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Padres get one hit against Giants, slip away with victory

Big League Stew

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The next time your local Major League Baseball team manages only one hit, do not accept defeat as inevitable.

Take the San Diego Padres. All they got Tuesday night at PETCO Park was one hit, yet it was enough to beat the San Francisco Giants 1-0 for their fifth straight victory.

It's only the second time in franchise history, and the first since 1975, the Padres won while getting one hit.

"Yeah, the Pads are exciting. We can do it with one hit," closer Heath Bell(notes) said. "Imagine what we can do with 10 hits."

The Giants produced six hits, including a leadoff triple in the eighth, but Padres reliever Mike Adams(notes) (right) wriggled out of the jam. Bell got himself into and out of trouble in the ninth.

San Francisco, which dropped into a first-place tie with San Diego, probably won't experience a more frustrating defeat all season.

The Giants, who have scored three runs in their past 30 innings, lost their third straight game by one run.

Further, in a semi-ironic coincidence, the losing pitcher was left-hander Jonathan Sanchez(notes), who beat the Padres with a no-hitter in 2009.

"You are going to have these days when you are going to lose 1-0," Sanchez said.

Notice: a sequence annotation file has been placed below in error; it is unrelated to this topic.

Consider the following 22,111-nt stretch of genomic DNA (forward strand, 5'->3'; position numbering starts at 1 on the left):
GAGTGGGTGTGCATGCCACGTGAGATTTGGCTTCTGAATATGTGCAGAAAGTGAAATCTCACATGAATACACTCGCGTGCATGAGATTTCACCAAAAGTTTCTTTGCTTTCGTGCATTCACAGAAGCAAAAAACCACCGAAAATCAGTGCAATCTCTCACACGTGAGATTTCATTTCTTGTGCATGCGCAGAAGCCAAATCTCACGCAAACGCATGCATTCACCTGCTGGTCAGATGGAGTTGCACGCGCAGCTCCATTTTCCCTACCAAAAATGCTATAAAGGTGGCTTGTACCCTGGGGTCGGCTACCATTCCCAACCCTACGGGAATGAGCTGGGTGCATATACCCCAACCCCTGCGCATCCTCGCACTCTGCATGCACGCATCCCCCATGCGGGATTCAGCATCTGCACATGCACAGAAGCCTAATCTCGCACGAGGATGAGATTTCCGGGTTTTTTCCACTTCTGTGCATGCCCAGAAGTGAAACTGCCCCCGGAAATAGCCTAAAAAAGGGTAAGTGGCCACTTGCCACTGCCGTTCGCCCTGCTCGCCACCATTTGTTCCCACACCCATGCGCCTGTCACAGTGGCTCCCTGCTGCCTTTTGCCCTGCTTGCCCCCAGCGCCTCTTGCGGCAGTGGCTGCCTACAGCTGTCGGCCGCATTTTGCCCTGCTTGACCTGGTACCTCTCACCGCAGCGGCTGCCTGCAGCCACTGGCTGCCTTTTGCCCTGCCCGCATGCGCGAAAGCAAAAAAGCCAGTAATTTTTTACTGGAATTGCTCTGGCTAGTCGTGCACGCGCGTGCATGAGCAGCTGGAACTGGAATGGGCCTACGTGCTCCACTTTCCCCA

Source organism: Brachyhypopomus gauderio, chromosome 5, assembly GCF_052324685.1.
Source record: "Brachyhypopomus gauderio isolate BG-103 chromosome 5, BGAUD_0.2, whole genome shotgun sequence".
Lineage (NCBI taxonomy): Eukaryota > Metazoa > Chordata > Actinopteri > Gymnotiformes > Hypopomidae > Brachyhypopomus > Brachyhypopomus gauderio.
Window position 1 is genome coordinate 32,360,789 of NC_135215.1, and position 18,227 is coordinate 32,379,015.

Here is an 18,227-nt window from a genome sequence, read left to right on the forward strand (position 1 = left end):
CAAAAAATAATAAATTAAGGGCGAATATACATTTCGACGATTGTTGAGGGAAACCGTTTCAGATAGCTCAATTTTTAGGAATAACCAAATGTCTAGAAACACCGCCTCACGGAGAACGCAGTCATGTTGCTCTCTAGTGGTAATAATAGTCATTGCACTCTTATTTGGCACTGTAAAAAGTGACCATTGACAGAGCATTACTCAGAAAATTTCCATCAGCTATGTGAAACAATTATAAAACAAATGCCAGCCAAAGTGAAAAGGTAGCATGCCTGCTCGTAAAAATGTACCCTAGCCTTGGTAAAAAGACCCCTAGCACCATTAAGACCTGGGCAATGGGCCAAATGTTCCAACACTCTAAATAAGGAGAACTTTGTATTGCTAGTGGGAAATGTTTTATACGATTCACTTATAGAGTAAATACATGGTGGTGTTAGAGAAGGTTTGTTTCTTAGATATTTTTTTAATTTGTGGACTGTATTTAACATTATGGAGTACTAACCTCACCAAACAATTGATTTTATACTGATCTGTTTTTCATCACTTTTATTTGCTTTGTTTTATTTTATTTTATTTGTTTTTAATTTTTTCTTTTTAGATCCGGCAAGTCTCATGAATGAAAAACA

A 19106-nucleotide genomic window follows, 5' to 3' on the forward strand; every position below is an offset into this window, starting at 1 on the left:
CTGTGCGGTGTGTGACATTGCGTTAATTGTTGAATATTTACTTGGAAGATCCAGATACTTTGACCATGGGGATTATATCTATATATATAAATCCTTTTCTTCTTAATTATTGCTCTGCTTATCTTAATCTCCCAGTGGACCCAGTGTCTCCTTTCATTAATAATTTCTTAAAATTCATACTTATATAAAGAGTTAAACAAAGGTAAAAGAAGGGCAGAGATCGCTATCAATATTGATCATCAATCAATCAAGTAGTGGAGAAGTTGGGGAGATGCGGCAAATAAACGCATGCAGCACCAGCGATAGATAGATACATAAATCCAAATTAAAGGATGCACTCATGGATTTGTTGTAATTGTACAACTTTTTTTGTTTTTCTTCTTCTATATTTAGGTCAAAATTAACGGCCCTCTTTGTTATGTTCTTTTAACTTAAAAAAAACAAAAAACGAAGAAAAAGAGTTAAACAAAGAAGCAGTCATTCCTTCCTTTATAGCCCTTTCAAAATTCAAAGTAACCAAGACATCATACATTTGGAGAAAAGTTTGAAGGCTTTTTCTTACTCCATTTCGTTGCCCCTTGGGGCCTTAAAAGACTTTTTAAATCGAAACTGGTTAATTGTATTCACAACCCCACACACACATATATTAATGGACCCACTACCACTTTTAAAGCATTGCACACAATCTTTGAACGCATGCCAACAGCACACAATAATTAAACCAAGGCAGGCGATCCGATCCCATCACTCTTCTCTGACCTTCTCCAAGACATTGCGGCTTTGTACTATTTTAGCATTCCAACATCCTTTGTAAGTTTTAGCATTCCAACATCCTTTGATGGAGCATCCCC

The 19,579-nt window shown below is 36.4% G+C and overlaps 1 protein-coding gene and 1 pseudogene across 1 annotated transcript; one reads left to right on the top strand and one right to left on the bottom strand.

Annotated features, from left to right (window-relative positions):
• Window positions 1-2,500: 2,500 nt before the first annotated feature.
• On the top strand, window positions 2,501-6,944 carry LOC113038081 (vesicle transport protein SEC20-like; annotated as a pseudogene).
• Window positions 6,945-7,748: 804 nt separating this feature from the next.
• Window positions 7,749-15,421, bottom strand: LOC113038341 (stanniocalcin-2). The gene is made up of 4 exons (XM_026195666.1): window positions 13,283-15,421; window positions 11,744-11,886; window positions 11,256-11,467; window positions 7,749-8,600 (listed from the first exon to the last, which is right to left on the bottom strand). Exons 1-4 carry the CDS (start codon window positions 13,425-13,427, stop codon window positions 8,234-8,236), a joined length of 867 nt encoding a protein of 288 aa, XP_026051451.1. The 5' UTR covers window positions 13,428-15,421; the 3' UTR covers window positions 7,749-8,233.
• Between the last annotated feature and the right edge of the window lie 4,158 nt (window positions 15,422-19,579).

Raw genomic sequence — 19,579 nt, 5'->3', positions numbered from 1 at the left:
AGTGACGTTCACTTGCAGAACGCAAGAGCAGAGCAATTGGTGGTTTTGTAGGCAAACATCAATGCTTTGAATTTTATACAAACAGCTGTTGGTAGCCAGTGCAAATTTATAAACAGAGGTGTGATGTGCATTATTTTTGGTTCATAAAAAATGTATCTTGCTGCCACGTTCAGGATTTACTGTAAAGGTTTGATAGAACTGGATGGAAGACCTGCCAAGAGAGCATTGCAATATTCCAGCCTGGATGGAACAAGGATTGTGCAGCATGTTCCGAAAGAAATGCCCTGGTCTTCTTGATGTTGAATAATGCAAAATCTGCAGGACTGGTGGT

True, except since moving to San Francisco in 1958, the Giants had never one-hit an opponent and lost. It made for a testy clubhouse.

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"I haven't been in a game like this — one hit and you come away with a loss," Giants manager Bruce Bochy said. "To have that many opportunities, it's tough to do.

"They are very upset," Bochy said of his players. "There’s no way we should have lost tonight's game."

It's happened before, though infrequently, a team winning with just one hit. Two seasons ago, the Dodgers were no-hit by the Angels and still won.

Sanchez (right) got beat, not only for of a lack of Giants offense, but also because the Padres had the perfect small-ball inning.

Chase Headley(notes) led off the fourth with a single and stole second base. Kyle Blanks(notes) hit a foul pop that Aubrey Huff(notes) caught as he tumbled into a camera well, allowing Headley — who had tagged up — time to reach third base.

Scott Hairston(notes) followed with a sacrifice fly to right field and — presto! — the Padres led 1-0. All they got, all they needed.

"Not a typical win, but it's just as valuable as scoring 17," Headley said, referring to San Diego's home-opening, 17-2 win against Atlanta on April 12.

David Eckstein(notes), one night after winning the game with a home run, saved a run in the fourth inning with a great diving catch to bail out starter Mat Latos(notes). It just was not the Giants' night. Again.

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